In a storm, books are essential. The thing about books is that they don't need to be plugged in or booted up. But your television, computer and video game system do, so when the power goes out it's good to have a book with you. So stop in your local library or bookstore for that essential.

If you stop at the Ferguson Library on the corner of Bedford and Broad Street, you'll notice it is connected to a Starbucks – and yes it is the same Starbucks I visited when I did my now-famous Coffee Cup Challenge a couple months ago.

I normally consider Starbucks to be a last resort place for coffee, but they do have something to help prepare for a hurricane: their little instant coffee packets.

I know they hyped these things up a lot, but they really are pretty good. If you can boil water, you can have coffee, which is one thing you don't want to be without during a storm. Yes, Starbucks Via is an essential.

Next, I rode up Bedford Street and merged onto High Ridge to go to Radio Shack (don't let the post-hurricane look fool you: they are open).

Radio Shack, helpfully enough, has a hurricane table.

I decided that even though I had rigged up an electric scooter battery to keep our cell phones charged that I wanted a portable one just in case. I reasoned I could use it when taking my battery-draining Droid Incredible to a conference as well. So I bought that and the essential flashlight.

Now, it was time to get some non-perishable food, so I stopped at Fairway and locked up at the same rack I used the day I helped the nuns find an ice cream parlor

When you buy food before a hurricane, you only want to buy the essentials. So I bought a very small loaf of bread and a couple of other things that wouldn't immediately spoil.

Also: shelf-stable milk or milk substitute to go with the Starbucks Via coffee. Drinking your coffee with milk is essential for morale.

You can also drink your coffee black, but I think I'm one of the few members of my family who still use milk. At a family reunion I once asked my grandmother how she took her coffee and she answered “In the blue mug with the yellow flowers on it.”

So, with that essential down, I stopped at Pacific Swim Bike Run so I could pick up one more essential.

This is the T-shirt I admired during my Folding Bike Week ride.  It is an essential because I want to be able to put on some clean clothes when I'm waiting for the power to come back on. I'm surprised this T-shirt isn't listed on Governor Malloy's hurricane preparedness site, CT.GOV/Irene, because if everybody wore one during clean up I bet the process would go much easier.

That about does it for my Hurricane Irene essentials. Hope you squeeze in a ride today and get some essentials too.

(Follow me on Twitter at @michaelknorris)

Monday, August 22, 2011

Bike Locks Work Best When In Use (and other lessons)

This, as you may remember from an earlier post, my office bike. It was almost stolen the other day.

Even though the picture was taken at West Beach in April it seemed like a good shot to use for this post since this was how the bike looked when a complete stranger jumped on it and took off.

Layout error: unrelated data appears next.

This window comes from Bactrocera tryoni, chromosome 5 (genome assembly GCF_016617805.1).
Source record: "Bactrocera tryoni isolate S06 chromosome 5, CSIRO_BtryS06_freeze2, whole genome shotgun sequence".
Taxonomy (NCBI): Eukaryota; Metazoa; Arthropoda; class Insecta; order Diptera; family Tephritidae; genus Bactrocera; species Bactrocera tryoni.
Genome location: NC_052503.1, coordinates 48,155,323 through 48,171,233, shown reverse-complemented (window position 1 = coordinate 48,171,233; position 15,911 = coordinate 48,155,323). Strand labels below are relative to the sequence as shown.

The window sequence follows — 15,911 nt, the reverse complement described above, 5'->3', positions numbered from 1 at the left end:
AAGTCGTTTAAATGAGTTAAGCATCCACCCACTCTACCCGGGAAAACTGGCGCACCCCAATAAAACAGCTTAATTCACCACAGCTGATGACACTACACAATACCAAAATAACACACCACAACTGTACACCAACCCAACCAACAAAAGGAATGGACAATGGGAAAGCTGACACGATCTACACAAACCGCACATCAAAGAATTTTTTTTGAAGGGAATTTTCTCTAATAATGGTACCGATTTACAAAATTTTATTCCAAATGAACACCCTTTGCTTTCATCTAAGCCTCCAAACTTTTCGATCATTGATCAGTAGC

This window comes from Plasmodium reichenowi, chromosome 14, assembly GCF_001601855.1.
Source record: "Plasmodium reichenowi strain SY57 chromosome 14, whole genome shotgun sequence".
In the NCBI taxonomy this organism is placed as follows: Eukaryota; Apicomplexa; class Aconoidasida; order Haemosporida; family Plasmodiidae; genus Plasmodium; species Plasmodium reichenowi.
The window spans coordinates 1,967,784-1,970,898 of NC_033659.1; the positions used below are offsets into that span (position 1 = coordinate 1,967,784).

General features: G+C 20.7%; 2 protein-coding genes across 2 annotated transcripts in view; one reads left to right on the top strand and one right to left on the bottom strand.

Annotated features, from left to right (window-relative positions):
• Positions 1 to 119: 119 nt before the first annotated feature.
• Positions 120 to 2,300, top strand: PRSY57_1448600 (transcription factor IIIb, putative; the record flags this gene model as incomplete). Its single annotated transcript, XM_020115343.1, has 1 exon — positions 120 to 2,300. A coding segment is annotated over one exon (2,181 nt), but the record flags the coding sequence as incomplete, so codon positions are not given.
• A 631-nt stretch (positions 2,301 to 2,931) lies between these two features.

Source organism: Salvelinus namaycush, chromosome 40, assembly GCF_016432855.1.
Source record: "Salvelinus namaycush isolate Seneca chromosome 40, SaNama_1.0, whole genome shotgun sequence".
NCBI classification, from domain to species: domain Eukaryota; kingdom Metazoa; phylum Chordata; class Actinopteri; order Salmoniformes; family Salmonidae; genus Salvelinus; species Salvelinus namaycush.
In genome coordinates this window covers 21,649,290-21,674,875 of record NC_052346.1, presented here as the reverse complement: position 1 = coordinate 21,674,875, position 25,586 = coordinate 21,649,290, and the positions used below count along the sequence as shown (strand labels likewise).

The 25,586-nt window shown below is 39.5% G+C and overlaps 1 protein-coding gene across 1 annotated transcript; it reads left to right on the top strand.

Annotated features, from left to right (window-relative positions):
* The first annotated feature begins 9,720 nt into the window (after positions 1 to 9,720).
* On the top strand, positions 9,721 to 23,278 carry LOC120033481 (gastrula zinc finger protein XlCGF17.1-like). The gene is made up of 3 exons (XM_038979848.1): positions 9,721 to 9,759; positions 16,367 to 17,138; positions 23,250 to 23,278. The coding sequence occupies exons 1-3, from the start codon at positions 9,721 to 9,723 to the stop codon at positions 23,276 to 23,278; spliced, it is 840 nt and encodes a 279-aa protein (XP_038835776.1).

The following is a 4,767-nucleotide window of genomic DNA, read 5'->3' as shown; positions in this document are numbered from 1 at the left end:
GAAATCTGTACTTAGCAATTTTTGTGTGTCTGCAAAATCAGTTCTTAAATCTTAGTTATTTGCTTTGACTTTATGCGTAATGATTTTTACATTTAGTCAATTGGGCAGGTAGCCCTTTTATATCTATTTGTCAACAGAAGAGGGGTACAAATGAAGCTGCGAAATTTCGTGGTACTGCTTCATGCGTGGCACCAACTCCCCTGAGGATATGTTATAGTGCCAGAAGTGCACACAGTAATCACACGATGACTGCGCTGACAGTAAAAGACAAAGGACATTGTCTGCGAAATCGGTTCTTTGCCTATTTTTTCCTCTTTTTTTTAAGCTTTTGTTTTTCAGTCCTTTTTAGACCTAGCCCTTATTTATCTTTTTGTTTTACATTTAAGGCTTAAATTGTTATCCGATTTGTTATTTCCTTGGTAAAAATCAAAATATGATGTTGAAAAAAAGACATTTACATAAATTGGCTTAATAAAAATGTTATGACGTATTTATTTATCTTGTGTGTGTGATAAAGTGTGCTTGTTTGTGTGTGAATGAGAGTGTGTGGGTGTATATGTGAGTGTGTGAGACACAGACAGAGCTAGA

Here's what happened: I went to Danny's Cycles during my lunch break to buy a frame pump. I met a new associate there who was kind enough to allow me to bring my bike inside, and he admired what I had done to the plain, black bike and liked the new wheels and tires. 

That should have been my first clue that a near-disaster would strike not fifteen minutes later: the bike was originally a Nashbar AT-1; the "I Can't Believe It's Not Butter!" of mountain bikes. But in the span of about a year I added the Planet Bike fenders, the rear rack, the new rims, and of course, the DIYBIKING.COM label on the down tube. I hadn't really noticed how nice looking the bike had become.

I rode away, thinking I'd stop at Subway on the way back to work. I rolled by Zaza, the nice Italian place that opened up earlier in the year and I nearly stopped short as I realized a Subway was right there. I walked between the groups of people dining at Zaza and the nearby pizza place and I leaned the bike against the glass window of Subway so I could see it while I was inside.

I stood in line. I glanced at the bike. I ordered my sandwich. I glanced at the bike. I checked e-mail while my sub was being toasted. I glanced at the bike.

You get the idea.

I paid for my sandwich and as I was walking toward the front door with it I glanced at the bike. Only this time I saw something I had never seen before: a tall, young guy with a white T-shirt grabbed my office bike, threw a leg over it as though it were his and began pedaling away.

Mind empty, I ran out the door and started chasing him. Running at full speed I yelled "DROP IT, MOTHERBLEEPER! DROP IT!" (I didn't really say 'Motherbleeper' but, you know, this is a family blog).

He turn briefly at my voice and pushed down hard on the pedals, but the bike didn't dart forward because the chain skipped (was I ever grateful for that bike's personality quirk and my inability to fix it) and I had left it in the big chainring. I was nearly upon him when he dumped it in front of Zaza, right in front of the people who were eating outside, and sprinted away, looking over his shoulder once. I think he even smiled when he noticed I wasn't chasing him further.